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THE FLASH “True Colors” Review

By on February 7, 2018

The Flash — “True Colors” — Pictured: Grant Gustin as Barry Allen — Photo: Katie Yu/The CW

 

THE FLASH “TRUE COLORS” REVIEW

 

BY JUSTIN CARTER

 

When Barry got sent to jail a month back, it was by running on some very silly and ridiculous logic. So it’s only fitting that for the episode in which he gets let out of jail, we continue to run on that same bonkers train of thought.

After ending up in the metahuman wing of Iron Heights, there was no way that Barry was going to stay locked up in there for long. Fortunately, “True Colors” gets that out of the way quickly by having Barry and the four evil bus metas — Black Bison, Kilgore, Dwarfstar, and Hazard, in case you’ve forgotten — work together to bust out before Amunet can come and sell them off.

The rest of Team Flash, meanwhile, deal with trying to bust Barry out on their own after Cecille reads Warden Wolfe’s mind and learns of his duplicity. It’s another plot where Ralph gets to shine, since he realizes that he can use his body to shapeshift into whoever he wants with enough concentration. I don’t know if that’s a power the Elongated Man can do in the comics, but given that everyone on this show learns they can do something new every other week, it’s not outside the realm of possibility. Scenes where a character has to pretend to be someone else are always delightful for me, and I enjoyed watching Ralph pretend to be Wolfe while letting his square self shine through.

Ralph’s able to keep the disguise going long enough, but an earlier meeting with an old friend in the episode plants doubt in his head about his position on the team. The life of a fired cop turned hated PI isn’t an easy one, and enough people have walked out of his life to convince him that he’ll be abandoned if he screws up the plan to save Barry. The logic here is a scattershot — he’s gotten on their nerves enough times to where they could’ve told him to get lost if they really wanted to — but it’s also a very natural fear when so much is at stake. Similarly, it’s nice that of all the people to get through to Ralph about his worries, it’s Killer Frost. With Barry out of the slammer, it feels like Ralph’s origin story has a hero has wrapped up, and now it’s time to see him in complete action with the other heroes.

But before we get that closure, we have to watch Barry and the other bus metas get out of Iron Heights. And it’s not that it’s bad, per se; it is admittedly a bit strange how Hazard, Kilgore, or Bison don’t seem to get that Barry is the Flash until Wolfe tells them so, despite being told he’s a speedster earlier in the episode and having seen the Flash up close several times in their earlier appearances. The banter between the five of them is sharp, even if it feels like Kilgore is hamming it up even further with his timely joke about doing “legal crime” via the stock market. I’m even willing to accept that Hazard has had a change of heart about her powers in recent months, despite the fact that the show may as well have a neon clock counting down over her head.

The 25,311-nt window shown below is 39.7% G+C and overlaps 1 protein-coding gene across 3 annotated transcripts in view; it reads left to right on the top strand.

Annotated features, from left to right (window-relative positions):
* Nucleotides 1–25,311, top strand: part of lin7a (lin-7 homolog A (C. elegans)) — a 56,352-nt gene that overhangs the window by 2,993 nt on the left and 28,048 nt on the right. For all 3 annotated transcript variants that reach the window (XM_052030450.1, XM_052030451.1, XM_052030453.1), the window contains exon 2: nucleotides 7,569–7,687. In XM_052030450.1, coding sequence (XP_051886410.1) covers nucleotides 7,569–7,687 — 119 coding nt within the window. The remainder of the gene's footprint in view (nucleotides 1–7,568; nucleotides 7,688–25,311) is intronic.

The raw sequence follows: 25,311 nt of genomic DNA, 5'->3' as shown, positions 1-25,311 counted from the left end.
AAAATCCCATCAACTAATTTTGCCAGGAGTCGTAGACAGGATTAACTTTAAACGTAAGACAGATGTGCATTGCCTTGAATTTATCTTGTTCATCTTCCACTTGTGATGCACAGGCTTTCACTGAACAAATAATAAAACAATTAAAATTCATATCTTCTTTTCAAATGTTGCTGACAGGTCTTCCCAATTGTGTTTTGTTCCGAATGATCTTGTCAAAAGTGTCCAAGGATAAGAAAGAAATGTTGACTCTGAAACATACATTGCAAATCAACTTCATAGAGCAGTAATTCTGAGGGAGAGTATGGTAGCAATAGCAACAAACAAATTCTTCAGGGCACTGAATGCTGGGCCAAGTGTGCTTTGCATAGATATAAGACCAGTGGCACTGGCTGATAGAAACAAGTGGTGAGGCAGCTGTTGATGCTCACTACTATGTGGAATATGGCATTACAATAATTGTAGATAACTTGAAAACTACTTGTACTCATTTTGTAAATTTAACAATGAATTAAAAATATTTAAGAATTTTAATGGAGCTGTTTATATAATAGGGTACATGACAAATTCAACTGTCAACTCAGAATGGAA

No, the problem with the breakout is just that it feels like a firework that doesn’t get to go off because it’s overshadowed by two other fireworks. Once they get to fresh air, they’re immediately greeted by Wolfe and Iron Heights guards, then Amunet shows up and ready to take her property back by force, and then Devoe shows up to hijack the powers of the bus metas and steal Hazard’s body just like he did with Brainstorm back in December. This all comes at a fast clip without any real room to breathe, and the show could have saved time just by combining one of these roadblocks for the metas together. Added with Barry’s decision to stay in jail again despite Cisco and Caitlin’s rescue attempt, I was ready to just declare this chapter in the prison plot a complete waste of time.

And then, Dibny comes into the courthouse holding Barry’s appeal as Devoe. Not only that, but both she and Cecille manage to make Marlize look like a complete fool in front of the judge. As I said at the top, the logic of this is all very shaky; Central City may have had people come back from the dead in the past, but those people never (presumably) had an autopsy and funeral. It’s a credit to Danielle Nicolet, Neil Sandilands, and Kim Englebrecht that the three of them were able to sell the absurdity of that situation as well as they were, because it is so astoundingly silly that I couldn’t help but respect the audacity the writers had doing it.

Thus concludes the “Barry in prison” arc for this season. I won’t say I miss it, but I did mostly enjoy the effort to flesh out Ralph beyond being comic relief. Now that Devoe is snatching up bus metas to collect their powers for whatever end, it looks like we’re gearing up for one heck of a showdown — if the team can keep Ralph away from him, of course.

Additional Notes

  • Marlize gets a very interesting plotline wherein she’s beginning to doubt her husband more and more, but then he drugs her to make her more complacent at the episode’s end, and it’s dropped. I’m not sure how I feel about the image of him — or I guess ‘her,’ since he’s in Hazard’s body now? — dancing with a drugged up woman while their romantic song plays.
  • “I don’t pay me enough for this.” Katee Sackhoff isn’t in the episode much, but I appreciate how even she’s getting annoyed with the nonsense she finds herself in whenever a Team Flash member is involved.
  • The show is taking a two week break, and then it’ll return to show us a country music singer with a deadly power. See you then!

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